Criminal Court Judge Barry Steelman puts the kibosh on a gang member ban sought by district attorney Neal Pinkston, citing the sketchy nature of police “gang validation” claims and lack of evidence that groupings such as Gangster Disciples an Grape Street Crips have “as a primary activity” the commission of criminal gang offenses as required by law.
By David Tulis / 92.7 NoogaRadio
The ruling puts in the clear young men such as Ommerieal Woods, who has a record of petty offenses and a gang label. Mr. Woods is at the same time a victim of a scam out of the department of safety and homeland security in which people who never applied for a driver license are given a license administratively, which is then revoked so that the individual might be criminally charged with “driving on revoked.”
The state’s program is sharply rebuked by a federal judge in Nashville and shows how wily commercial government has become in its bid to regulate use of the roads, even though state law does not allow policing of private users such as Mr. Woods. Mr. Wood, who says he has a job with Volkswagen, has never applied for a driver license and legally uses a car on the road rather than “operates/drives a motor vehicle.”
Mr. Woods is among About 30 people highlighted by Mr. Pinkston in a 2016 petition for an East Lake “safety zone” that would have prevented men on the list from freely associating with one another, despite protection of the First Amendment.
Meanwhile, the state is prosecuting 54 people, some connected with gang activity, under the state racketeering statute.
Queries to Trevor Tomas, the police spokesman, or Melydia Clewell, the spokeswoman for the DA’s office, were not returned Wednesday.
Judge Steelman, in a 17-page ruling, highlights how court rules in Tennessee do not allow for gang validation forms to be entered into a case as substantive evidence. The prohibition is the same one that prevents police traffic reports from being entered into evidence in a criminal matter. A traffic report “could contain an opinion or conclusion thus invading the province of the fact finder,” or jury. Left unsaid in the Steelman opinion is a possible reason why traffic reports, like gang validation forms, are not allowed as evidence.
It could be that in the case of transportation wreck reports by police, they are records of administrative law under Tenn. Code Ann. § Title 55, which is administrative law, and not liable for credible use in a criminal matter where constitutional and God-given rights are at stake in the accusation.
Mr. Pinkston’s effort to use the Tennessee nuisance law also falls short, Judge Steelman says. Tennessee state law defines gang as “a formal or informal ongoing organization, association or group consisting of three (3) or more persons” with a largely criminal purpose. Chief David Roddy’s officers were unable to provide evidence that the social clubs are largely criminal in purpose.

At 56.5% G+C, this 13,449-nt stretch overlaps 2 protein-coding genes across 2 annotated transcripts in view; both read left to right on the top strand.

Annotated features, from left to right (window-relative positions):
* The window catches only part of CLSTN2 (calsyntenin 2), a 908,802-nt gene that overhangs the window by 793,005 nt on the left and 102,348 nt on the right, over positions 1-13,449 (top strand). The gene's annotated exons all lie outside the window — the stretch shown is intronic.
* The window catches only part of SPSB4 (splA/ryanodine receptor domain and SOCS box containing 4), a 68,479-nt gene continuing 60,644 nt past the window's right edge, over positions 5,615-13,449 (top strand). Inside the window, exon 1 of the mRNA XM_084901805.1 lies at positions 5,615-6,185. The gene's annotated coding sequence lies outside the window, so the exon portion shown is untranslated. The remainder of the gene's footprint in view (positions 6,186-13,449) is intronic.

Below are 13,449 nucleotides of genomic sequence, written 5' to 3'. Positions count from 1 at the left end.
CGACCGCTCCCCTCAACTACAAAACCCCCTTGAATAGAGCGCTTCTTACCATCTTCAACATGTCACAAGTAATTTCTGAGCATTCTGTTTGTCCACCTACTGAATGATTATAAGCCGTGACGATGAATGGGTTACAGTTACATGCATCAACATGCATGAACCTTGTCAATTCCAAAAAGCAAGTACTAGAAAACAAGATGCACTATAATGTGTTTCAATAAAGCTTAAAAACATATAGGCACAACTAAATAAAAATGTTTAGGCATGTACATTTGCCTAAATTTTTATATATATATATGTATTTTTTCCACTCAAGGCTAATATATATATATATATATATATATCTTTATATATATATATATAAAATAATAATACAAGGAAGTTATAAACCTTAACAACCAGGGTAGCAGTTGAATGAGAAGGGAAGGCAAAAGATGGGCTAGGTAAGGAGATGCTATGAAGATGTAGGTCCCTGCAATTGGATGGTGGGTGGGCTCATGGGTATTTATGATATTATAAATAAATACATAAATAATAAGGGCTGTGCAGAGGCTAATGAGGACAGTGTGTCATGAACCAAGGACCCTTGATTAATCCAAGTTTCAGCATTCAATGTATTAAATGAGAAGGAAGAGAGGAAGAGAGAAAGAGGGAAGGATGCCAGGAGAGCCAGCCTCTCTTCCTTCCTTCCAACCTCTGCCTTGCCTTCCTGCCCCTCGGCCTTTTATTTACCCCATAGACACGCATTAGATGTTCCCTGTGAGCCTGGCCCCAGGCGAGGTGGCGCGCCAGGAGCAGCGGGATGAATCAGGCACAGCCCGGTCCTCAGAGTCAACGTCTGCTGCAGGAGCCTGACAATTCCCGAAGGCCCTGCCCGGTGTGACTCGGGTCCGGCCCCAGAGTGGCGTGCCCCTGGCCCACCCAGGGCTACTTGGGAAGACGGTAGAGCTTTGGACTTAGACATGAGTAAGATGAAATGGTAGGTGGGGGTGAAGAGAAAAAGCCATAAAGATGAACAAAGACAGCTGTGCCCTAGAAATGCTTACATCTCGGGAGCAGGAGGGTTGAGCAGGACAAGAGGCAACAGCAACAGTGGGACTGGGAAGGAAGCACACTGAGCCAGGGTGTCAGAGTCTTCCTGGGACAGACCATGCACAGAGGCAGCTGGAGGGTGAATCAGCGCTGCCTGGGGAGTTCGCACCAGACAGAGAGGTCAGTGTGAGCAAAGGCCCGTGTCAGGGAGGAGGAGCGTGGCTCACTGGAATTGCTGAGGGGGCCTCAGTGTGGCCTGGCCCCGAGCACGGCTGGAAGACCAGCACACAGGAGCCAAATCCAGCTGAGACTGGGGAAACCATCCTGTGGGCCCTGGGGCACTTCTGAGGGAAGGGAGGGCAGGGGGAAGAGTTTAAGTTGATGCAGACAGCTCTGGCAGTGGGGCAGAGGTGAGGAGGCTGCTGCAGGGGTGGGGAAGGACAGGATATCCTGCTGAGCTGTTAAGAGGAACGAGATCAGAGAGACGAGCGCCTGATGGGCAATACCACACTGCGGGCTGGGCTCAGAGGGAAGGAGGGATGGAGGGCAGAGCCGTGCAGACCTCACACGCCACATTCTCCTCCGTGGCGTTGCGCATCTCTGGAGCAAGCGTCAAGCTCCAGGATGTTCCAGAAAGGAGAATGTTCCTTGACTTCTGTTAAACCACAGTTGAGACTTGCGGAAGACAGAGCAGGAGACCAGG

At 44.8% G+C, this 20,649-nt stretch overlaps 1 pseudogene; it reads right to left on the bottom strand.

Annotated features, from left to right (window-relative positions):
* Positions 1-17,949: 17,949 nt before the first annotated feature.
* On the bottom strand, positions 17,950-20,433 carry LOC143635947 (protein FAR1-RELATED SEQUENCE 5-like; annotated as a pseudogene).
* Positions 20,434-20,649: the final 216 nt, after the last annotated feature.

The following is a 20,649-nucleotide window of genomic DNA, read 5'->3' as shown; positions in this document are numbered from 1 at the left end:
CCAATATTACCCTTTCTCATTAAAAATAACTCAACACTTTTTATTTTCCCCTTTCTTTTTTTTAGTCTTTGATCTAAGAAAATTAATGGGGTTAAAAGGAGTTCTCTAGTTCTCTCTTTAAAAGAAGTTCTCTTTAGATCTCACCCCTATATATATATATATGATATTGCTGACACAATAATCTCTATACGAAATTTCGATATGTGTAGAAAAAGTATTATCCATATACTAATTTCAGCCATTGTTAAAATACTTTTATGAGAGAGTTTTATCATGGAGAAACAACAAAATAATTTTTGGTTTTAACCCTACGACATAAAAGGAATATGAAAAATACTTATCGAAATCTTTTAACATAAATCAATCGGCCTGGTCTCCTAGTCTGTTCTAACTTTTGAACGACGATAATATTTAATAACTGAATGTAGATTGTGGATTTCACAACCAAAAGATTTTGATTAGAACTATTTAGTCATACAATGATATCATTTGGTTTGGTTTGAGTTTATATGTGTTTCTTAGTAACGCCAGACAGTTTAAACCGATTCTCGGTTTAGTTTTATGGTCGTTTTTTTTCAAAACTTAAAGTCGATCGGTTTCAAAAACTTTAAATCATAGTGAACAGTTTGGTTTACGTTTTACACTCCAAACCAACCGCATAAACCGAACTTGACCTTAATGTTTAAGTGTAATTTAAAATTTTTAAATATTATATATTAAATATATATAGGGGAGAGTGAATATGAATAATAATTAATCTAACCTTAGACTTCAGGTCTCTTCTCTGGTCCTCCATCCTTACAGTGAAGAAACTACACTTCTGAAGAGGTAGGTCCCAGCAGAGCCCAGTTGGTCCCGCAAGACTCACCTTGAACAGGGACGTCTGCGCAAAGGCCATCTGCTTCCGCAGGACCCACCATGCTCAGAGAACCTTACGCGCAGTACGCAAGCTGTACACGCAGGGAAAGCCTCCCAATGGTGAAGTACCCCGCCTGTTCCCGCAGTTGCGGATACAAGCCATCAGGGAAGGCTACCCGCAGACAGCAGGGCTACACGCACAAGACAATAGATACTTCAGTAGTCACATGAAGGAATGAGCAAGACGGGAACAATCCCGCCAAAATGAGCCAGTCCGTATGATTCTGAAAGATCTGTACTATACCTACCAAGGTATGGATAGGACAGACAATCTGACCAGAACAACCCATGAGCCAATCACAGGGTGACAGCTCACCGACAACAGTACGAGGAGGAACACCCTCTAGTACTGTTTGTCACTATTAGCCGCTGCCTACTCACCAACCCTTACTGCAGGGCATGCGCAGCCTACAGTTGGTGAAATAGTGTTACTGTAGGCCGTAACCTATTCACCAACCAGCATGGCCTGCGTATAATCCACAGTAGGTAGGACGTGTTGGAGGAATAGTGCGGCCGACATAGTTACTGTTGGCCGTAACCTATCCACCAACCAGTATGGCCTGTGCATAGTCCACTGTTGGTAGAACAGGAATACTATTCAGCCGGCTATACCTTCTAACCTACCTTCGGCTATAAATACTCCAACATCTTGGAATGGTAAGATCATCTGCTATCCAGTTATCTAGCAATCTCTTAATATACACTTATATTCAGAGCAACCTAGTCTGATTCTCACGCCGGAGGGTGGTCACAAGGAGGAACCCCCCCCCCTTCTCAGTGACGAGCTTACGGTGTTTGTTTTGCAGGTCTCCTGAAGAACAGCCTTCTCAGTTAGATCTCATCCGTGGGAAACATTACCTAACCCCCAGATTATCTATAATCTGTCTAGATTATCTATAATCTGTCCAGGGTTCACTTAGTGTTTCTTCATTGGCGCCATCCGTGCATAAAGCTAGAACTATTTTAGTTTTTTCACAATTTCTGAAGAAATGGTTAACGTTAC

A dad rejects gang label
Jonathan Lebron Horton is said by DA Pinkston to be a gang member. However, his adopted father, a hospital boiler operator at 931 East Avenue, says there is no way that his adopted son could have been a gang member except by mistake and by association.
He describes his son as extraordinarily intelligent, an only child, who did very well on standardized tests and is not deliberately involved in evil enterprises. The DA in his moldy filing says that Jonathan has a criminal history, with connection to controlled substances come is a confirmed Gangster Disciple member and has been arrested with fellow GD number Lee Clements.
And he admits to being one and wearing gang clothing, Mr. Pinkston avers. The senior Mr. Horton says these are affinities and not die hard commitments on the part of his son.
Jonathan “works hard” and has been employed at Amazon “last I heard” and also at Volkswagen. “He’s got so many different jobs.”
When he was a teen, “everything was a big joke to him. He didn’t realize the seriousness of it. ‘These guys are dangerous, don’t you understand that?’ He thought it was a joke. *** He’s not really like a hard core gang member, you see what I’m saying?” Mr. Horton says the gang label is easily applied and unreliable. “You see a bunch of ‘em out there playing, ‘that’s a gang!’ You get a bunch of boys together and talking, they say, ‘that’s a gang!’”
There are gangs and they infested his neighborhood, and he made a name for himself trying to drive them out. When members knocked on the door asking for Jonathan, “‘No, he can’t come out here; get away from here.’ I wasn’t afraid of them. I told them to get out of here. You know, if you’re afraid of them they just might do something.”
He says the real gang members are drug dealers and “crack heads,” not the young and impressionable hangers-on such as his son, 22. “All the young people knew someone who was in a gang,” Mr. Horton says.
8 others on DA list not found
An effort to reach Gregory Lamar Gillespie at 2101 Vance Avenue, near the old Tennessee Temple University center, is fruitless. A woman who answers the door at a house with a small lawn more on the front porch says that she is his sister-in-law and, “he don’t come around here no more.” She takes my card.
Clifford Rashid Hill is said to live at 714 S. Seminole Drive. With the house looks abandoned. Dominique Jackson at the Bay Berry apartments, on a potholed road in Glenwood, has not been in apartment 7J for a while. The woman who answers the door said the she is a new tenant come a having moved in two months ago. Two neighbor women are unsure of the name of Mr. Hill as they sit in their living room, the door wide open.